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His op'ning fingers drop the flacken'd rein,
And the pale corse falls headlong to the plain.
Beneath her pencil here two wrestlers bend;
See, to the grasp her swelling nerves diftend;
Diana's arrow joins them face to face,
And death unites them in a strict embrace.
Another here flies trembling o'er the plain;
When heav'n pursues we fhun the stroke in vain,
This lifts his supplicating hands and eyes,
And 'midit his humble adoration dies.
As from his thigh this tears the barbed dart,
A surer weapon strikes his throbbing heart :
While that to raise his wounded brother tries,
Death blafts his bloom, and locks his frozen eyes.
The tender sisters bath'd in grief appear,
With fable garments and dishevell’d hair,
And o'er their gasping brothers weeping stood ;
Some with their treffes stopt the gushing blood,
They strive to stay the fleeting life too late,
And in the pious action share their fate.
Now the proud dame o'ercome by trembling fear,
With her wide robe protects her only care ;
To save her only care in vain she tries,
Close at her feet the latest victim dies.
Down her fair cheek the trickling forrow flows,
Like dewy spangles on the blushing rose,
Fixt in astonishment she weeping stood,
The plain all purple with her children's blood ;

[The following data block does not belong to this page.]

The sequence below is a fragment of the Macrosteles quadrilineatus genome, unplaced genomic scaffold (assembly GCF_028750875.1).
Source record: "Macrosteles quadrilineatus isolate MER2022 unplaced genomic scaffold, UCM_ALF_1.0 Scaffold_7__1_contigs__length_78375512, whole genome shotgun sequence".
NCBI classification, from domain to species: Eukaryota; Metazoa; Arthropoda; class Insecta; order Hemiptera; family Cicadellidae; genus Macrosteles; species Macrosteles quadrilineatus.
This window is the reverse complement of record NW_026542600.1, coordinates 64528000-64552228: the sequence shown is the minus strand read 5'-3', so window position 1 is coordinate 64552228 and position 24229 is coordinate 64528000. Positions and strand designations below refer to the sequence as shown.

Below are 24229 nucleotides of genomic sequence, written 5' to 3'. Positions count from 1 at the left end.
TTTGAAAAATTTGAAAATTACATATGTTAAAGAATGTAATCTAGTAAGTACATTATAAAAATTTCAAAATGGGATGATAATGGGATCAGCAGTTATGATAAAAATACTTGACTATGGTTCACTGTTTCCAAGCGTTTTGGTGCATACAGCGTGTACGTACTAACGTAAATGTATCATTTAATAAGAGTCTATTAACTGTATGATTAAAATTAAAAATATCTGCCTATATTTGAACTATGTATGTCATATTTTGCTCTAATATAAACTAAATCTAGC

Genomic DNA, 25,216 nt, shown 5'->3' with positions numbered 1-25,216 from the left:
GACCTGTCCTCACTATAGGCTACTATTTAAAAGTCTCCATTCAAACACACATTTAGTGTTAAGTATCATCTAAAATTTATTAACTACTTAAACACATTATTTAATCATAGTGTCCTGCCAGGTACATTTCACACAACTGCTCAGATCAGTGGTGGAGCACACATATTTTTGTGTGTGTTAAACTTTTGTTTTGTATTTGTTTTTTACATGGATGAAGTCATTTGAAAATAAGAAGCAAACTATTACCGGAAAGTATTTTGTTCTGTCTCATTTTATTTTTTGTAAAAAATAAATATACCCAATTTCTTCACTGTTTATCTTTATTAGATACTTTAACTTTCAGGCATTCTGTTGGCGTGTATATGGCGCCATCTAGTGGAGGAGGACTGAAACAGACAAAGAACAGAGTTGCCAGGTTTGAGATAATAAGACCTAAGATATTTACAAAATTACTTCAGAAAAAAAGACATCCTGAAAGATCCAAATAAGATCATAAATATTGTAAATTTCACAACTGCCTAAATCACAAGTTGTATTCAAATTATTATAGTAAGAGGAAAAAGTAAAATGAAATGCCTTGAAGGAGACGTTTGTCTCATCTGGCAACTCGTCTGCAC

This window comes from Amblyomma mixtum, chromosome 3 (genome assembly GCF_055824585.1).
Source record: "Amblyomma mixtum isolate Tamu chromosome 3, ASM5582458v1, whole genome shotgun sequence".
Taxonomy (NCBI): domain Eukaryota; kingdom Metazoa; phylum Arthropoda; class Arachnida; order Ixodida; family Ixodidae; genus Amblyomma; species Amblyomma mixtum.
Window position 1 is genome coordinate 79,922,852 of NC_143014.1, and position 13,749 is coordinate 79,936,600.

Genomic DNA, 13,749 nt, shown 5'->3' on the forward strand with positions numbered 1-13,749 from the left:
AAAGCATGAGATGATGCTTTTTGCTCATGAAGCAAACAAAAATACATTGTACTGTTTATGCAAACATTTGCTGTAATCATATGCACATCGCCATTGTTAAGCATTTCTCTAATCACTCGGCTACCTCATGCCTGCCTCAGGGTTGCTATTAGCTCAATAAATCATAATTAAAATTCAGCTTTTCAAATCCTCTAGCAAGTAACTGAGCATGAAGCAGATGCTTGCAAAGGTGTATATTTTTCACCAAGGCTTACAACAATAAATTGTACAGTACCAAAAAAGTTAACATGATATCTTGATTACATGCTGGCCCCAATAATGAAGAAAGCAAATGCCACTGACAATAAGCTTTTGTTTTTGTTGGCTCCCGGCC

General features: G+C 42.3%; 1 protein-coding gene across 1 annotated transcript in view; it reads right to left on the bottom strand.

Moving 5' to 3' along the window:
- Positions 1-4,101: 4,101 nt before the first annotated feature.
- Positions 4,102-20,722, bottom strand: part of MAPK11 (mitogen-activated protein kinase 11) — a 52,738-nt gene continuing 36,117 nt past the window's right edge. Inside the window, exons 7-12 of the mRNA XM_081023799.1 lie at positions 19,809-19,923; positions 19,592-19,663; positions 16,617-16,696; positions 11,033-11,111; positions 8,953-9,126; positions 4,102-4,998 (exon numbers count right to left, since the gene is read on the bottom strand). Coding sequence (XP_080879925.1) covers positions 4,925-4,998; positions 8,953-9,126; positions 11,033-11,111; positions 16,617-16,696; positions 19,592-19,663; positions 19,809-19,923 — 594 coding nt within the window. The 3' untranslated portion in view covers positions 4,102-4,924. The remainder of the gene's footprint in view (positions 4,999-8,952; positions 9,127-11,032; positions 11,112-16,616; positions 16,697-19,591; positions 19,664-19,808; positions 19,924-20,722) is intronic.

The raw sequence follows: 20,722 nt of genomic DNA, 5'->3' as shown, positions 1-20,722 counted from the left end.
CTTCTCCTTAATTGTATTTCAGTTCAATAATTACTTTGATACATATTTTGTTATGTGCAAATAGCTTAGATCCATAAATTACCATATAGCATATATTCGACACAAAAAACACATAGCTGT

She

She stiffens with her woes: no more her hair
In easy ringlets wantons in the air
Motion forsakes her eyes, her veins are dry'd,
And beat no longer with the fanguine tide;
All life is filed, firm marble now she grows,
Which still in tears the mother's anguish shows,

Ye haughty fair, your painted fans display,
And the just fate of lofty pride survey ;
Tho' lovers oft extol your beauty's power,
And in celestial fimilies adore,
Though from your features Cupid borrows arms,
And goddesses confefs inferior charms,
Do not, vain maid, the flatt'ring tale believe,
Alike thy lovers and thy glass deceive.

Here young Narcissus o'er the fountain stood, And view'd his image in the crystal food; The crystal flood reflects his lovely charms, And the pleas'd image strives to meet his arms. No nymph his unexperienc'd breast fubdu’d, Echo in vain the flying boy pursu'd, Himself alone the foolish youth admires, And with fond look the smiling Ahade desires : O’er the smooth lake with fruitless tears he grieves, His spreading fingers shoot in verdant leaves, Through his pale veins green sap now gently flows, And in a short-liv'd flow'r his beauty blows.

Let vain Narcissus warn each female breast, That beauty's but a transient good at best.

Like flow'rs it withers with th' advancing year,
And age like winter robs the blooming fair.
Oh Araminta, cease thy wonted pride,
Nor longer in thy faithless charms confide;
Ev'n while the glass reflects thy sparkling eyes,
Their lustre and thy rosy colour flies !

Thus on the fan the breathing figures shine,
And all the pow'rs applaud the wise defign.

The Cyprian queen the painted gift receives, And with a grateful bow the fynod leaves. To the low world she bends her steepy way, Where Strephon pass’d the solitary day; She found him in a melancholy grove, His down-caft eyes betray'd defponding love, The wounded bark confess'd his fighted flame, And ev'ry tree bore false. Corinna’s name ; In a cool shade he. lay with folded arms, Curses his fortune, and upbraids her charms, When Venus to his wond'ring eyes appears, And with these words relieves his am'rous cares :